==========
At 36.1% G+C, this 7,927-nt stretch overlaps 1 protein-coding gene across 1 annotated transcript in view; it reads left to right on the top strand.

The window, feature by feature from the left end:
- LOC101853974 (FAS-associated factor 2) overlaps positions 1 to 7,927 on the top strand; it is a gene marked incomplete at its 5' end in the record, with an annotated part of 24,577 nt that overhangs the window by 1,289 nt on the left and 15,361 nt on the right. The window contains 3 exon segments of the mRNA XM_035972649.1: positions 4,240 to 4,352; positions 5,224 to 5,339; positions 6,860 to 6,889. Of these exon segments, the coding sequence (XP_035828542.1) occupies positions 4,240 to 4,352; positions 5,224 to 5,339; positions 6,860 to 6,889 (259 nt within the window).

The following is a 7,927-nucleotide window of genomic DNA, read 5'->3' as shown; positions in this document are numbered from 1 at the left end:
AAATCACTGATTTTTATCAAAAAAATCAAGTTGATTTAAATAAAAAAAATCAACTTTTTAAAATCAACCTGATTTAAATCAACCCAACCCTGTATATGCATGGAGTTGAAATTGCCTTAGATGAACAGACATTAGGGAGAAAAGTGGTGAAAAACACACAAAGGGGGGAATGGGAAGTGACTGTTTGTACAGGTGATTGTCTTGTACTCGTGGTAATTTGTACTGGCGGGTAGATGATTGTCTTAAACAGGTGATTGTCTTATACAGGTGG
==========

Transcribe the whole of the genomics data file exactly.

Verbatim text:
At 36.1% G+C, this 7,927-nt stretch overlaps 1 protein-coding gene across 1 annotated transcript in view; it reads left to right on the top strand.

The window, feature by feature from the left end:
- LOC101853974 (FAS-associated factor 2) overlaps positions 1 to 7,927 on the top strand; it is a gene marked incomplete at its 5' end in the record, with an annotated part of 24,577 nt that overhangs the window by 1,289 nt on the left and 15,361 nt on the right. The window contains 3 exon segments of the mRNA XM_035972649.1: positions 4,240 to 4,352; positions 5,224 to 5,339; positions 6,860 to 6,889. Of these exon segments, the coding sequence (XP_035828542.1) occupies positions 4,240 to 4,352; positions 5,224 to 5,339; positions 6,860 to 6,889 (259 nt within the window).

The following is a 7,927-nucleotide window of genomic DNA, read 5'->3' as shown; positions in this document are numbered from 1 at the left end:
AAATCACTGATTTTTATCAAAAAAATCAAGTTGATTTAAATAAAAAAAATCAACTTTTTAAAATCAACCTGATTTAAATCAACCCAACCCTGTATATGCATGGAGTTGAAATTGCCTTAGATGAACAGACATTAGGGAGAAAAGTGGTGAAAAACACACAAAGGGGGGAATGGGAAGTGACTGTTTGTACAGGTGATTGTCTTGTACTCGTGGTAATTTGTACTGGCGGGTAGATGATTGTCTTAAACAGGTGATTGTCTTATACAGGTGG